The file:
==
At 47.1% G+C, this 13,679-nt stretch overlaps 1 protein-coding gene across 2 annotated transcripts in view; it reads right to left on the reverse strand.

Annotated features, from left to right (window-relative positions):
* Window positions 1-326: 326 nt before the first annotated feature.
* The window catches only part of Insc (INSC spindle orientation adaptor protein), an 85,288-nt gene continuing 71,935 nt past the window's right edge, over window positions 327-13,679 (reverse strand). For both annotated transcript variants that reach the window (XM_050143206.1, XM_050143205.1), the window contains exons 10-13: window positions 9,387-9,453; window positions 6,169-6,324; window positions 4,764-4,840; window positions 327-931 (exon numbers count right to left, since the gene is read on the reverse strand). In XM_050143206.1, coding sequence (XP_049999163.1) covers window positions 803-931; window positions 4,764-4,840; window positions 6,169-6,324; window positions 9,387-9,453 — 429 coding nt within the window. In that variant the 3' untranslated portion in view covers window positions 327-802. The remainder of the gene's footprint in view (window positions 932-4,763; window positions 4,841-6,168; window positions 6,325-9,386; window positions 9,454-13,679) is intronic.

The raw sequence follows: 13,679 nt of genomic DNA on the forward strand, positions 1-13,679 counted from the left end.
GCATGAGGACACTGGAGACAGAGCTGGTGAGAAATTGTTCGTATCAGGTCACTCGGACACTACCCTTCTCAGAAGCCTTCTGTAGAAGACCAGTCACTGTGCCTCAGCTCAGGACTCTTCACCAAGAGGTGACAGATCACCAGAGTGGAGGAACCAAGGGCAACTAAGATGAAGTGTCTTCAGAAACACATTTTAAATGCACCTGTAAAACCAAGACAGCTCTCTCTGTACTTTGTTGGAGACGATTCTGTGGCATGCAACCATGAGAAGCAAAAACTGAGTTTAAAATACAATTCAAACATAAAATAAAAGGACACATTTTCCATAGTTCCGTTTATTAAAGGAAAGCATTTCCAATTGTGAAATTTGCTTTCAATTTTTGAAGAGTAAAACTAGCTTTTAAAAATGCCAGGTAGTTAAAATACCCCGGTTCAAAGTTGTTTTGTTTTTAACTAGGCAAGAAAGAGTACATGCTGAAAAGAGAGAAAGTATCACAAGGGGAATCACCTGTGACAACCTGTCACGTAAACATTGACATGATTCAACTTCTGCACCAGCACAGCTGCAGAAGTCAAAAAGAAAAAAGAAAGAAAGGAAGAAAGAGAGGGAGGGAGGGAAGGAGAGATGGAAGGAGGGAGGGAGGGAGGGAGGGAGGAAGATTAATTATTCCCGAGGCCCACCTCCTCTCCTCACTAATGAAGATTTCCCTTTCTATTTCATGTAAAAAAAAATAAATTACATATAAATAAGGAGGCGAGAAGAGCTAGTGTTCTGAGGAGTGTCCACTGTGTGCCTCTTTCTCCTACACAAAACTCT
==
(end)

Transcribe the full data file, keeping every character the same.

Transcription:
At 47.1% G+C, this 13,679-nt stretch overlaps 1 protein-coding gene across 2 annotated transcripts in view; it reads right to left on the reverse strand.

Annotated features, from left to right (window-relative positions):
* Window positions 1-326: 326 nt before the first annotated feature.
* The window catches only part of Insc (INSC spindle orientation adaptor protein), an 85,288-nt gene continuing 71,935 nt past the window's right edge, over window positions 327-13,679 (reverse strand). For both annotated transcript variants that reach the window (XM_050143206.1, XM_050143205.1), the window contains exons 10-13: window positions 9,387-9,453; window positions 6,169-6,324; window positions 4,764-4,840; window positions 327-931 (exon numbers count right to left, since the gene is read on the reverse strand). In XM_050143206.1, coding sequence (XP_049999163.1) covers window positions 803-931; window positions 4,764-4,840; window positions 6,169-6,324; window positions 9,387-9,453 — 429 coding nt within the window. In that variant the 3' untranslated portion in view covers window positions 327-802. The remainder of the gene's footprint in view (window positions 932-4,763; window positions 4,841-6,168; window positions 6,325-9,386; window positions 9,454-13,679) is intronic.

The raw sequence follows: 13,679 nt of genomic DNA on the forward strand, positions 1-13,679 counted from the left end.
GCATGAGGACACTGGAGACAGAGCTGGTGAGAAATTGTTCGTATCAGGTCACTCGGACACTACCCTTCTCAGAAGCCTTCTGTAGAAGACCAGTCACTGTGCCTCAGCTCAGGACTCTTCACCAAGAGGTGACAGATCACCAGAGTGGAGGAACCAAGGGCAACTAAGATGAAGTGTCTTCAGAAACACATTTTAAATGCACCTGTAAAACCAAGACAGCTCTCTCTGTACTTTGTTGGAGACGATTCTGTGGCATGCAACCATGAGAAGCAAAAACTGAGTTTAAAATACAATTCAAACATAAAATAAAAGGACACATTTTCCATAGTTCCGTTTATTAAAGGAAAGCATTTCCAATTGTGAAATTTGCTTTCAATTTTTGAAGAGTAAAACTAGCTTTTAAAAATGCCAGGTAGTTAAAATACCCCGGTTCAAAGTTGTTTTGTTTTTAACTAGGCAAGAAAGAGTACATGCTGAAAAGAGAGAAAGTATCACAAGGGGAATCACCTGTGACAACCTGTCACGTAAACATTGACATGATTCAACTTCTGCACCAGCACAGCTGCAGAAGTCAAAAAGAAAAAAGAAAGAAAGGAAGAAAGAGAGGGAGGGAGGGAAGGAGAGATGGAAGGAGGGAGGGAGGGAGGGAGGGAGGAAGATTAATTATTCCCGAGGCCCACCTCCTCTCCTCACTAATGAAGATTTCCCTTTCTATTTCATGTAAAAAAAAATAAATTACATATAAATAAGGAGGCGAGAAGAGCTAGTGTTCTGAGGAGTGTCCACTGTGTGCCTCTTTCTCCTACACAAAACTCT